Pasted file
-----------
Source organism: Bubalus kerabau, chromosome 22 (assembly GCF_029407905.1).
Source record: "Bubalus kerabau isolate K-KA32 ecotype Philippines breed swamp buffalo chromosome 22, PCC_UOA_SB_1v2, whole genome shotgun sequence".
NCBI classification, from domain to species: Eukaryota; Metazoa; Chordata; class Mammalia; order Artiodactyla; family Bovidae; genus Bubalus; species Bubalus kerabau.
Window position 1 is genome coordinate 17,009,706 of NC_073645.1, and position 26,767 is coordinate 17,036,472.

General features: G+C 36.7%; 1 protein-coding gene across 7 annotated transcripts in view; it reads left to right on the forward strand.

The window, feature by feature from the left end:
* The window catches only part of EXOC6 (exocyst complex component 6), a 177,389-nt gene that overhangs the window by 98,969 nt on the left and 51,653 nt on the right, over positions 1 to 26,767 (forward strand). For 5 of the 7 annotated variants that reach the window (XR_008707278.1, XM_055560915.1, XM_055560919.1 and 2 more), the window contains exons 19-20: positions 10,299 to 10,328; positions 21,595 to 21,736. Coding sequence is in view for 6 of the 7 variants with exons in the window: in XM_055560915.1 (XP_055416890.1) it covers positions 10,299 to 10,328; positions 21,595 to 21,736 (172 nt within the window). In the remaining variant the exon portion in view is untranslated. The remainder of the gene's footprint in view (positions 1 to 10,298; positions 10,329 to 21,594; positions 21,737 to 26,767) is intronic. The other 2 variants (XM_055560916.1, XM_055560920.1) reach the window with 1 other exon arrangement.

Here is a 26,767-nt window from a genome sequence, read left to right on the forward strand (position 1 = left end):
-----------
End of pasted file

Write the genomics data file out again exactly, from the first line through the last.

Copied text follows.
Source organism: Bubalus kerabau, chromosome 22 (assembly GCF_029407905.1).
Source record: "Bubalus kerabau isolate K-KA32 ecotype Philippines breed swamp buffalo chromosome 22, PCC_UOA_SB_1v2, whole genome shotgun sequence".
NCBI classification, from domain to species: Eukaryota; Metazoa; Chordata; class Mammalia; order Artiodactyla; family Bovidae; genus Bubalus; species Bubalus kerabau.
Window position 1 is genome coordinate 17,009,706 of NC_073645.1, and position 26,767 is coordinate 17,036,472.

General features: G+C 36.7%; 1 protein-coding gene across 7 annotated transcripts in view; it reads left to right on the forward strand.

The window, feature by feature from the left end:
* The window catches only part of EXOC6 (exocyst complex component 6), a 177,389-nt gene that overhangs the window by 98,969 nt on the left and 51,653 nt on the right, over positions 1 to 26,767 (forward strand). For 5 of the 7 annotated variants that reach the window (XR_008707278.1, XM_055560915.1, XM_055560919.1 and 2 more), the window contains exons 19-20: positions 10,299 to 10,328; positions 21,595 to 21,736. Coding sequence is in view for 6 of the 7 variants with exons in the window: in XM_055560915.1 (XP_055416890.1) it covers positions 10,299 to 10,328; positions 21,595 to 21,736 (172 nt within the window). In the remaining variant the exon portion in view is untranslated. The remainder of the gene's footprint in view (positions 1 to 10,298; positions 10,329 to 21,594; positions 21,737 to 26,767) is intronic. The other 2 variants (XM_055560916.1, XM_055560920.1) reach the window with 1 other exon arrangement.

Here is a 26,767-nt window from a genome sequence, read left to right on the forward strand (position 1 = left end):